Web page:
I am currently completing an MCS in Computer Science. My masters dissertation is on Engine Fault Detection using audio analysis. The goal of the project is to find out, to what degree can Internal Combustion Engine health can be determined by using a smartphone microphone.
The idea originated from a tappet sound on my infamous 2002 Audi TT. At the time, I didn't have enough knowledge or experience in the field to identify the sound. However, an expert mechanic could instantly identify the tappet sound and recommend a fix.
At the most basic level, this project could prove useful to create a tool that identifies basic faults for a non-mechanic. If the project is more successful, it may very well be able to identify faults from sound that even an expert mechanic is unable to notice.
To acquaint myself with audio analysis techniques, my first task is to determine the RPM of the engine from its sound. I opted to perform a Fast Fourier Transform on the audio and find the fundamental frequency of the cylinders firing to determine the RPM.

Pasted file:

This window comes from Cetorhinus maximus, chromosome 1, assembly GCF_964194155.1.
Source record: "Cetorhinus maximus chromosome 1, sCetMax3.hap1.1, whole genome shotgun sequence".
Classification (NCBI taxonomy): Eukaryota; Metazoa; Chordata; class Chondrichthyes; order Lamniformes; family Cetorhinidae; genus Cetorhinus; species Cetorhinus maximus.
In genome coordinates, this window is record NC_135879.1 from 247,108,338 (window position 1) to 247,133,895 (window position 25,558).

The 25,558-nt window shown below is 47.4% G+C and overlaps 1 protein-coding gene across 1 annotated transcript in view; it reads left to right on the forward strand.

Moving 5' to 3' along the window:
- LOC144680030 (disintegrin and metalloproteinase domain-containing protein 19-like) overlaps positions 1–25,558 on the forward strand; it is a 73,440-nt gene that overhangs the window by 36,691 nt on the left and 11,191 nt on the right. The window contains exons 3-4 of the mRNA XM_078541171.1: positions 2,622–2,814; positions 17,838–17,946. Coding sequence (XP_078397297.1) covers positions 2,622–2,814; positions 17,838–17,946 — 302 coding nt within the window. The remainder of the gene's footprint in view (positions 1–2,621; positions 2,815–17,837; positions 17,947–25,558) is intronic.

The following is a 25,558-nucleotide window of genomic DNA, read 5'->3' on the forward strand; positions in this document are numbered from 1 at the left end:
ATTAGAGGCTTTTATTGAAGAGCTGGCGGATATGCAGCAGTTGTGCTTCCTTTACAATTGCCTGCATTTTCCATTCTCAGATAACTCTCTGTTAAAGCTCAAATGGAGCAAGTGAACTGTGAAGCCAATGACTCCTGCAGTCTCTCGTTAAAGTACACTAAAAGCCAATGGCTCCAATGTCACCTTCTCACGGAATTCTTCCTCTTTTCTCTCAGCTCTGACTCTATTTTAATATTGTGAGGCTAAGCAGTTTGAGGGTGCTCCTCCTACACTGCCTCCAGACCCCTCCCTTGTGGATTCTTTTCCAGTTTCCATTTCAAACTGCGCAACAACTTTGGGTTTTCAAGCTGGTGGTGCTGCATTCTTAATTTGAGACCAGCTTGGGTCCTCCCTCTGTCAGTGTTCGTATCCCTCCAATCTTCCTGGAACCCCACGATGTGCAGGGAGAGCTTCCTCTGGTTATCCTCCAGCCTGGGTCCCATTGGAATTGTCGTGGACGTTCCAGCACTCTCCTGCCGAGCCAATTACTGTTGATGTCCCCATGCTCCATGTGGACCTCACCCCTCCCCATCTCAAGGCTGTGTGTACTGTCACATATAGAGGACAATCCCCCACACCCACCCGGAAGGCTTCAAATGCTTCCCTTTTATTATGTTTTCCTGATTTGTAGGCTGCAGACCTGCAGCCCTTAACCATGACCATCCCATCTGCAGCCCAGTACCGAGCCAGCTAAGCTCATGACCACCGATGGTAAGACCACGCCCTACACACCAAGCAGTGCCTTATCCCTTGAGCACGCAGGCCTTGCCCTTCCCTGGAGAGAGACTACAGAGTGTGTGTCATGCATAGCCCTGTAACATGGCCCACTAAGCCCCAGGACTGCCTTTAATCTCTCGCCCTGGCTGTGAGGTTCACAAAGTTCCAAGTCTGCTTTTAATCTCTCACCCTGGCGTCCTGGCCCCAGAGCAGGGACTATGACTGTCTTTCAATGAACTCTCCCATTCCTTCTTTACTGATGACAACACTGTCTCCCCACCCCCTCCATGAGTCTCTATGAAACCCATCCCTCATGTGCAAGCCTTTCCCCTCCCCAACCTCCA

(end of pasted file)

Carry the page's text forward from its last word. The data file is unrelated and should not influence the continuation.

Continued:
Misfires occur when the fuel and air mixture in a cylinder doesn't combust. This can be caused by spark plug, injector or coilpack faults. To find a misfire, I used a Fast Fourier Transform and used harmonics of the fundamental frequency of the cylinders and the presence of intermediate frequencies between the harmonic frequencies to determine a misfire.
My next challenge is to analyse the sound of the starter motor turning an engine over to determine low compression in a cylinder. The idea is that if there is low compression in a cylinder, less load is put on the starter motor allowing it to spin faster with a noticable difference in sound.